Avigdor, BE, Beierl, K, Gocke, C, Zabransky, DJ, Cravero, K, Kyker-Snowman, K, Button, B, Chu, D, Croessmann, S, Cochran, RL, Connolly, R, Park, BH, Wheelan, S & Cimino-Mathews, AM 2017, 'Whole-exome sequencing of metaplastic breast carcinoma indicates monoclonality with associated ductal carcinoma component', Clinical Cancer Research, vol. 23, no. 16, pp. 4875-4884. https://doi.org/10.1158/1078-0432.CCR-17-0108
Avigdor, Bracha Erlanger ; Beierl, Katie ; Gocke, Christopher ; Zabransky, Daniel J. ; Cravero, Karen ; Kyker-Snowman, Kelly ; Button, Berry ; Chu, David ; Croessmann, Sarah ; Cochran, Rory L. ; Connolly, Roisin ; Park, Ben H. ; Wheelan, Sarah ; Cimino-Mathews, Ashley M. / Whole-exome sequencing of metaplastic breast carcinoma indicates monoclonality with associated ductal carcinoma component. In: Clinical Cancer Research. 2017 ; Vol. 23, No. 16. pp. 4875-4884.
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T1 - Whole-exome sequencing of metaplastic breast carcinoma indicates monoclonality with associated ductal carcinoma component

AU - Avigdor, Bracha Erlanger

AU - Beierl, Katie

AU - Gocke, Christopher

AU - Zabransky, Daniel J.

AU - Cravero, Karen

AU - Kyker-Snowman, Kelly

AU - Button, Berry

AU - Chu, David

AU - Croessmann, Sarah

AU - Cochran, Rory L.

AU - Connolly, Roisin

AU - Park, Ben H.

AU - Wheelan, Sarah

AU - Cimino-Mathews, Ashley M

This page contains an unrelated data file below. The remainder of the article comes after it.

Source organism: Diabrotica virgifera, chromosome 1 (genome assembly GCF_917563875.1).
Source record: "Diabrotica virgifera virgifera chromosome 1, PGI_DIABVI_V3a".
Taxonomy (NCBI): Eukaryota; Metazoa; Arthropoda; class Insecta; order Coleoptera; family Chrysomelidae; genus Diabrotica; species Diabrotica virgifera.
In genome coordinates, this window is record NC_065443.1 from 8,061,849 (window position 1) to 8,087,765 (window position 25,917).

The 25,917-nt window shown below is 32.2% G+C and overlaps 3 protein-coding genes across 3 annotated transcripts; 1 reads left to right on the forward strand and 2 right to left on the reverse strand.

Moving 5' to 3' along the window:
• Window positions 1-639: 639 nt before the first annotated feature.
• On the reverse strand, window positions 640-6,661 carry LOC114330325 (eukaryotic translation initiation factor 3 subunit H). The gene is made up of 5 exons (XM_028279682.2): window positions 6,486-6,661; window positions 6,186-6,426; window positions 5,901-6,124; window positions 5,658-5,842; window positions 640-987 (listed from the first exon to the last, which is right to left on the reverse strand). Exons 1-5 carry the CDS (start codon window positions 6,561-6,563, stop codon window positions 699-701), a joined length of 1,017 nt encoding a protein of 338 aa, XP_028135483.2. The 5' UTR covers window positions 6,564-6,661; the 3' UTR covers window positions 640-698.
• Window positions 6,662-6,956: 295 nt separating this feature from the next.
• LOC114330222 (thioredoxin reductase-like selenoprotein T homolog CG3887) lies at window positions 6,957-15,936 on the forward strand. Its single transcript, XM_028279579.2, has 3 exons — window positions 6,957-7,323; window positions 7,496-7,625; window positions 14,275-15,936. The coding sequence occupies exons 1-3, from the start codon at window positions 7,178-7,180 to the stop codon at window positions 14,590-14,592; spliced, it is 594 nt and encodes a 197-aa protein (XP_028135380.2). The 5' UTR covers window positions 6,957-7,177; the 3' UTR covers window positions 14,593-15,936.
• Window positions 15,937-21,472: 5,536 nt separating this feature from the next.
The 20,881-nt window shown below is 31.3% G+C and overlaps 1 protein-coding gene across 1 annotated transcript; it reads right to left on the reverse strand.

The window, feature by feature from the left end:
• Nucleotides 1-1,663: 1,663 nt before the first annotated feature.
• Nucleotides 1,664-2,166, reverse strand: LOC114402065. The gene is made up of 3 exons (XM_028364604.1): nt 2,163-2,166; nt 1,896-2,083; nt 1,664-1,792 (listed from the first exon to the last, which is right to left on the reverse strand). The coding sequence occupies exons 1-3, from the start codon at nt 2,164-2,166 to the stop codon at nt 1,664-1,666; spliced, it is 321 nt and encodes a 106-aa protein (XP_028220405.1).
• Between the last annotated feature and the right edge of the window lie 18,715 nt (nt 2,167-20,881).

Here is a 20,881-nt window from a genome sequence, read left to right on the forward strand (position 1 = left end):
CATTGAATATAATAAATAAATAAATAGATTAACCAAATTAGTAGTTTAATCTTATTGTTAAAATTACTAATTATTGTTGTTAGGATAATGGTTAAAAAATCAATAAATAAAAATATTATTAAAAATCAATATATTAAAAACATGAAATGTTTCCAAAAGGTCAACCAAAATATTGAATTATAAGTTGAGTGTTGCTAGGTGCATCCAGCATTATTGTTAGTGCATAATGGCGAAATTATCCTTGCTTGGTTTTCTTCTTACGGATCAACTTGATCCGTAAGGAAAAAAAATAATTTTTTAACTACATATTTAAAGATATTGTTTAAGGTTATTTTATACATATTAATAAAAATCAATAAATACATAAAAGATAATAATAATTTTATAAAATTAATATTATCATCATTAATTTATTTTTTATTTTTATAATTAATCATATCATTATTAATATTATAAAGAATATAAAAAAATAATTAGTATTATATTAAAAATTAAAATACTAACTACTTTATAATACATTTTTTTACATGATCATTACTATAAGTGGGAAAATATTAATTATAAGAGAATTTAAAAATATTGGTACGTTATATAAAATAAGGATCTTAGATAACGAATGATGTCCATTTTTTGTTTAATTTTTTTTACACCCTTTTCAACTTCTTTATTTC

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N2 - Purpose: Although most human cancers display a single histology, there are unusual cases where two or more distinct tissue types present within a primary tumor. One such example is metaplastic breast carcinoma, a rare but aggressive cancer with a heterogeneous histology, including squamous, chondroid, and spindle cells. Metaplastic carcinomas often contain an admixed conventional ductal invasive or in situ mammary carcinoma component, and are typically triple-negative for estrogen receptor, progesterone receptor, and HER-2 amplification/overexpression. An unanswered question is the origin of metaplastic breast cancers. While they may arise independently from their ductal components, their close juxtaposition favors a model that postulates a shared origin, either as two derivatives from the same primary cancer or one histology as an outgrowth of the other. Understanding the mechanism of development of these tumors may inform clinical decisions. Experimental Design: We performed exome sequencing for paired metaplastic and adjacent conventional invasive ductal carcinomas in 8 patients and created a pipeline to identify somatic variants and predict their functional impact, without having normal tissue. We then determined the genetic relationships between the histologically distinct compartments. Results: In each case, the tumor components have nearly identical landscapes of somatic mutation, implying that the differing histologies do not derive from genetic clonal divergence. Conclusions: A shared origin for tumors with differing histologies suggests that epigenetic or noncoding changes may mediate the metaplastic phenotype and that alternative therapeutic approaches, including epigenetic therapies, may be required for metaplastic breast cancers.